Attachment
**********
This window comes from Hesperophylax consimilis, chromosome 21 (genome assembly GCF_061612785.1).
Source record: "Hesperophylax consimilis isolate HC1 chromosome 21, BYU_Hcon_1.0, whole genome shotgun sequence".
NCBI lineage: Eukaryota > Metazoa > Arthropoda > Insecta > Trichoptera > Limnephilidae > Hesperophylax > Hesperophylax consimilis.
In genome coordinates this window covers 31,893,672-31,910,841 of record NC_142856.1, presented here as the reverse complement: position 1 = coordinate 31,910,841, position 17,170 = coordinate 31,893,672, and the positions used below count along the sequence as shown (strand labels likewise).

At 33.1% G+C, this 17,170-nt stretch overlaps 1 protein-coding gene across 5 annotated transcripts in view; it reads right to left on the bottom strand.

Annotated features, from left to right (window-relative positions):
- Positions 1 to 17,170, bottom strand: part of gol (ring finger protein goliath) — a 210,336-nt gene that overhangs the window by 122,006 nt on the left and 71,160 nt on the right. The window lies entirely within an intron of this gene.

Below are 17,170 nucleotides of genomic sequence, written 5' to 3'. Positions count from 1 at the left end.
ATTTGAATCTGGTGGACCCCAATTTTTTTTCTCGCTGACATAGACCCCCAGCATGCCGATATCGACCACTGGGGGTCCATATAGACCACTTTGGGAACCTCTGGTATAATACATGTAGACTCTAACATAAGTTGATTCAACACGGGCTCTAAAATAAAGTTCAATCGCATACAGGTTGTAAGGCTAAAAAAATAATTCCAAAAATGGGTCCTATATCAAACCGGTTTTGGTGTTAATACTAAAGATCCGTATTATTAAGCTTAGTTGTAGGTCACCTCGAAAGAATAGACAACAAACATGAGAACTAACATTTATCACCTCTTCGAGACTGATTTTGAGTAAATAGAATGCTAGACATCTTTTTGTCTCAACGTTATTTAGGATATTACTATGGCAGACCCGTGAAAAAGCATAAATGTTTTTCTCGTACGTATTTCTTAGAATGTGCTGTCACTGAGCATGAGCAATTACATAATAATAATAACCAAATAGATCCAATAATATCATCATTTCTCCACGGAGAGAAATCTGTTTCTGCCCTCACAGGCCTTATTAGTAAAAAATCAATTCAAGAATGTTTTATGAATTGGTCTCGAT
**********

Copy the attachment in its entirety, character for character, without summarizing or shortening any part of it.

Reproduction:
This window comes from Hesperophylax consimilis, chromosome 21 (genome assembly GCF_061612785.1).
Source record: "Hesperophylax consimilis isolate HC1 chromosome 21, BYU_Hcon_1.0, whole genome shotgun sequence".
NCBI lineage: Eukaryota > Metazoa > Arthropoda > Insecta > Trichoptera > Limnephilidae > Hesperophylax > Hesperophylax consimilis.
In genome coordinates this window covers 31,893,672-31,910,841 of record NC_142856.1, presented here as the reverse complement: position 1 = coordinate 31,910,841, position 17,170 = coordinate 31,893,672, and the positions used below count along the sequence as shown (strand labels likewise).

At 33.1% G+C, this 17,170-nt stretch overlaps 1 protein-coding gene across 5 annotated transcripts in view; it reads right to left on the bottom strand.

Annotated features, from left to right (window-relative positions):
- Positions 1 to 17,170, bottom strand: part of gol (ring finger protein goliath) — a 210,336-nt gene that overhangs the window by 122,006 nt on the left and 71,160 nt on the right. The window lies entirely within an intron of this gene.

Below are 17,170 nucleotides of genomic sequence, written 5' to 3'. Positions count from 1 at the left end.
ATTTGAATCTGGTGGACCCCAATTTTTTTTCTCGCTGACATAGACCCCCAGCATGCCGATATCGACCACTGGGGGTCCATATAGACCACTTTGGGAACCTCTGGTATAATACATGTAGACTCTAACATAAGTTGATTCAACACGGGCTCTAAAATAAAGTTCAATCGCATACAGGTTGTAAGGCTAAAAAAATAATTCCAAAAATGGGTCCTATATCAAACCGGTTTTGGTGTTAATACTAAAGATCCGTATTATTAAGCTTAGTTGTAGGTCACCTCGAAAGAATAGACAACAAACATGAGAACTAACATTTATCACCTCTTCGAGACTGATTTTGAGTAAATAGAATGCTAGACATCTTTTTGTCTCAACGTTATTTAGGATATTACTATGGCAGACCCGTGAAAAAGCATAAATGTTTTTCTCGTACGTATTTCTTAGAATGTGCTGTCACTGAGCATGAGCAATTACATAATAATAATAACCAAATAGATCCAATAATATCATCATTTCTCCACGGAGAGAAATCTGTTTCTGCCCTCACAGGCCTTATTAGTAAAAAATCAATTCAAGAATGTTTTATGAATTGGTCTCGAT